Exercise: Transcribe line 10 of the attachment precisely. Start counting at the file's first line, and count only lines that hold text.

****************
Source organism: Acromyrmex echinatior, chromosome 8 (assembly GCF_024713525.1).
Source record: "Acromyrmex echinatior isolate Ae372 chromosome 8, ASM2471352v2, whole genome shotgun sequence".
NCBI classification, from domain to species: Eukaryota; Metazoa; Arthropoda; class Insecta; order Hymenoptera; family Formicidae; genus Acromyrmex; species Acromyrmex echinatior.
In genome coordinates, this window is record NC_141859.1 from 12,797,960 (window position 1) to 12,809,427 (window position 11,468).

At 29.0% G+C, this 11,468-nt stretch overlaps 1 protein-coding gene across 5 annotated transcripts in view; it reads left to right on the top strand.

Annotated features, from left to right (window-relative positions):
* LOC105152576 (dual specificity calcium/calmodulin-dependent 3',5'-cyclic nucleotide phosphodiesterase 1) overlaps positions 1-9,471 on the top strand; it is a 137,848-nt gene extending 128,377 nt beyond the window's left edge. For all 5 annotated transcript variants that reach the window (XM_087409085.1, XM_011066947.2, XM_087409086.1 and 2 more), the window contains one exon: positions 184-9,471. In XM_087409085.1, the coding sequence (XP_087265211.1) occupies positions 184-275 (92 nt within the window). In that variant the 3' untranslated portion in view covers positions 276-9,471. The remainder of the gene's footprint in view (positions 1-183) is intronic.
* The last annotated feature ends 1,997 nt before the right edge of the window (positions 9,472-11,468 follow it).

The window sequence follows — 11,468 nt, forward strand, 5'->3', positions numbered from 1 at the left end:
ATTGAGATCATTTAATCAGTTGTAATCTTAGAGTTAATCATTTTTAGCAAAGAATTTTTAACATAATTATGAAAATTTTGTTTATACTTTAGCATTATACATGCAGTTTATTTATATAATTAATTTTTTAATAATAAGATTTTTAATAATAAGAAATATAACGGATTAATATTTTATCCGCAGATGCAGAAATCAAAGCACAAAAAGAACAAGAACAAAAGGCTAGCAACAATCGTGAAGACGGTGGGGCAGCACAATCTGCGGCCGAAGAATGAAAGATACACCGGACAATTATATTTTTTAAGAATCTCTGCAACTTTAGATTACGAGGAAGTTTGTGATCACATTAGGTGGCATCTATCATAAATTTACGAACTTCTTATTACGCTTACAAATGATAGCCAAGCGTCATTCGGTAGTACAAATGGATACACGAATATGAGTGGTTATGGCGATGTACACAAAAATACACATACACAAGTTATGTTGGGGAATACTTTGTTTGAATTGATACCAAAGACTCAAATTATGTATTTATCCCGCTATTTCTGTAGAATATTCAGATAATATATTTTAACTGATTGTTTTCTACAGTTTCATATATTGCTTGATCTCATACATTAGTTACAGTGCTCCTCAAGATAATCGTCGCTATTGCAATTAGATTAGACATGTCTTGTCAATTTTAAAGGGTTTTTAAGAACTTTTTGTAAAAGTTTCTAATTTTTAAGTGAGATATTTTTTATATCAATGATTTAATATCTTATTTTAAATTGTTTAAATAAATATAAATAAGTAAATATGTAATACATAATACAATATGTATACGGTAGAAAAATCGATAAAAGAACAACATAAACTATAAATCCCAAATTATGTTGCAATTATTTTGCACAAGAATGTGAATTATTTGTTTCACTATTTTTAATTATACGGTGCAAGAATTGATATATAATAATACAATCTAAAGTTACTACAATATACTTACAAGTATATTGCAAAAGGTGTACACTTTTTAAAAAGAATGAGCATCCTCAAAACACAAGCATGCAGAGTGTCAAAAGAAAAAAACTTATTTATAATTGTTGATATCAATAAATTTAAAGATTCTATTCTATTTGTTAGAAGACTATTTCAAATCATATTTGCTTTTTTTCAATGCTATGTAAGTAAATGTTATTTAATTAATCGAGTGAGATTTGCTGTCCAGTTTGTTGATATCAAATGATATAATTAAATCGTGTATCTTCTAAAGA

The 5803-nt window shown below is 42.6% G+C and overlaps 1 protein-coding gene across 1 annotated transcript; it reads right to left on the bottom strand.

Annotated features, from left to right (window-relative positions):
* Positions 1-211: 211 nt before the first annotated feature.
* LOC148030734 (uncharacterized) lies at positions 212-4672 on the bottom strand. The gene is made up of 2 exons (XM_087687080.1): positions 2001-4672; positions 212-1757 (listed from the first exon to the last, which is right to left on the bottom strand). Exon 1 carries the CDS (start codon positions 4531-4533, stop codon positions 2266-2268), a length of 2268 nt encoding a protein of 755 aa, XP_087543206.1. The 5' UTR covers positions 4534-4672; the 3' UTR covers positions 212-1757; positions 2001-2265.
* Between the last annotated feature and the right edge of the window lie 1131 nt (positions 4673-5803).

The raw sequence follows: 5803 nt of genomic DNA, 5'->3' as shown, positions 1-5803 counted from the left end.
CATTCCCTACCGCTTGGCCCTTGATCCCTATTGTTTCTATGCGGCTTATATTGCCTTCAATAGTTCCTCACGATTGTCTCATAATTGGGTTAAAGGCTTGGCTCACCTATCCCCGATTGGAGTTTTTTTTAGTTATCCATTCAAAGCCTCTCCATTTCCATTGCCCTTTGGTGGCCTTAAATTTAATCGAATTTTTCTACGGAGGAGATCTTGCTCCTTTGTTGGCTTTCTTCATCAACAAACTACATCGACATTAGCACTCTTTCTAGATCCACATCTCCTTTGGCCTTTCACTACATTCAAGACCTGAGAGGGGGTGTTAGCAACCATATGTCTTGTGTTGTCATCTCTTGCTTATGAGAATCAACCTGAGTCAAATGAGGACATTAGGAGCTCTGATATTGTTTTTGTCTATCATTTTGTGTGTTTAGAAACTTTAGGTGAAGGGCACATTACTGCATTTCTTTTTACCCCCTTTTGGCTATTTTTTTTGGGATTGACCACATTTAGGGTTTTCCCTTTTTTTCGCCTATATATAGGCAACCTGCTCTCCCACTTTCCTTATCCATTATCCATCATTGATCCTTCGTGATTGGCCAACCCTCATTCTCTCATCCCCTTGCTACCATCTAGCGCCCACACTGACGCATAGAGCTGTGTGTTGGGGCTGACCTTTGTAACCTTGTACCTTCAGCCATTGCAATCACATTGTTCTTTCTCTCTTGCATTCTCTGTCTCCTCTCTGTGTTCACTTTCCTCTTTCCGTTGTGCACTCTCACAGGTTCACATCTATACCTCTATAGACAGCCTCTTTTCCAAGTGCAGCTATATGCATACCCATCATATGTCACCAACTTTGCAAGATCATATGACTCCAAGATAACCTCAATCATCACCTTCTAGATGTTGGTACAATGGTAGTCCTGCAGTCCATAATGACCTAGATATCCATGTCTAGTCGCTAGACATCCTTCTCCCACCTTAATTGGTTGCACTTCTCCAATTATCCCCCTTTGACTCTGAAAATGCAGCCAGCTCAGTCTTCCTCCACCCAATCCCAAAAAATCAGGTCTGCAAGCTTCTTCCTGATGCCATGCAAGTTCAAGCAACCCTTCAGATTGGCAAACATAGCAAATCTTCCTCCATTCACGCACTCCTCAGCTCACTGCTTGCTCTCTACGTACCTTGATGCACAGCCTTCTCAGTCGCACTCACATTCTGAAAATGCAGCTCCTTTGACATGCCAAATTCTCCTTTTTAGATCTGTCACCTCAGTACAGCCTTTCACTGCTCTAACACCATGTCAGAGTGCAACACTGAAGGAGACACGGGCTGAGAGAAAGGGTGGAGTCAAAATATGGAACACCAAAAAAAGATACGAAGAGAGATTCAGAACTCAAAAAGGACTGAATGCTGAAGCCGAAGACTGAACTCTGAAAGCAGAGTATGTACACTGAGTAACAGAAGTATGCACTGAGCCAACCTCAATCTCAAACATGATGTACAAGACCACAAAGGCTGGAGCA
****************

ATTGAGATCATTTAATCAGTTGTAATCTTAGAGTTAATCATTTTTAGCAAAGAATTTTTAACATAATTATGAAAATTTTGTTTATACTTTAGCATTATACATGCAGTTTATTTATATAATTAATTTTTTAATAATAAGATTTTTAATAATAAGAAATATAACGGATTAATATTTTATCCGCAGATGCAGAAATCAAAGCACAAAAAGAACAAGAACAAAAGGCTAGCAACAATCGTGAAGACGGTGGGGCAGCACAATCTGCGGCCGAAGAATGAAAGATACACCGGACAATTATATTTTTTAAGAATCTCTGCAACTTTAGATTACGAGGAAGTTTGTGATCACATTAGGTGGCATCTATCATAAATTTACGAACTTCTTATTACGCTTACAAATGATAGCCAAGCGTCATTCGGTAGTACAAATGGATACACGAATATGAGTGGTTATGGCGATGTACACAAAAATACACATACACAAGTTATGTTGGGGAATACTTTGTTTGAATTGATACCAAAGACTCAAATTATGTATTTATCCCGCTATTTCTGTAGAATATTCAGATAATATATTTTAACTGATTGTTTTCTACAGTTTCATATATTGCTTGATCTCATACATTAGTTACAGTGCTCCTCAAGATAATCGTCGCTATTGCAATTAGATTAGACATGTCTTGTCAATTTTAAAGGGTTTTTAAGAACTTTTTGTAAAAGTTTCTAATTTTTAAGTGAGATATTTTTTATATCAATGATTTAATATCTTATTTTAAATTGTTTAAATAAATATAAATAAGTAAATATGTAATACATAATACAATATGTATACGGTAGAAAAATCGATAAAAGAACAACATAAACTATAAATCCCAAATTATGTTGCAATTATTTTGCACAAGAATGTGAATTATTTGTTTCACTATTTTTAATTATACGGTGCAAGAATTGATATATAATAATACAATCTAAAGTTACTACAATATACTTACAAGTATATTGCAAAAGGTGTACACTTTTTAAAAAGAATGAGCATCCTCAAAACACAAGCATGCAGAGTGTCAAAAGAAAAAAACTTATTTATAATTGTTGATATCAATAAATTTAAAGATTCTATTCTATTTGTTAGAAGACTATTTCAAATCATATTTGCTTTTTTTCAATGCTATGTAAGTAAATGTTATTTAATTAATCGAGTGAGATTTGCTGTCCAGTTTGTTGATATCAAATGATATAATTAAATCGTGTATCTTCTAAAGA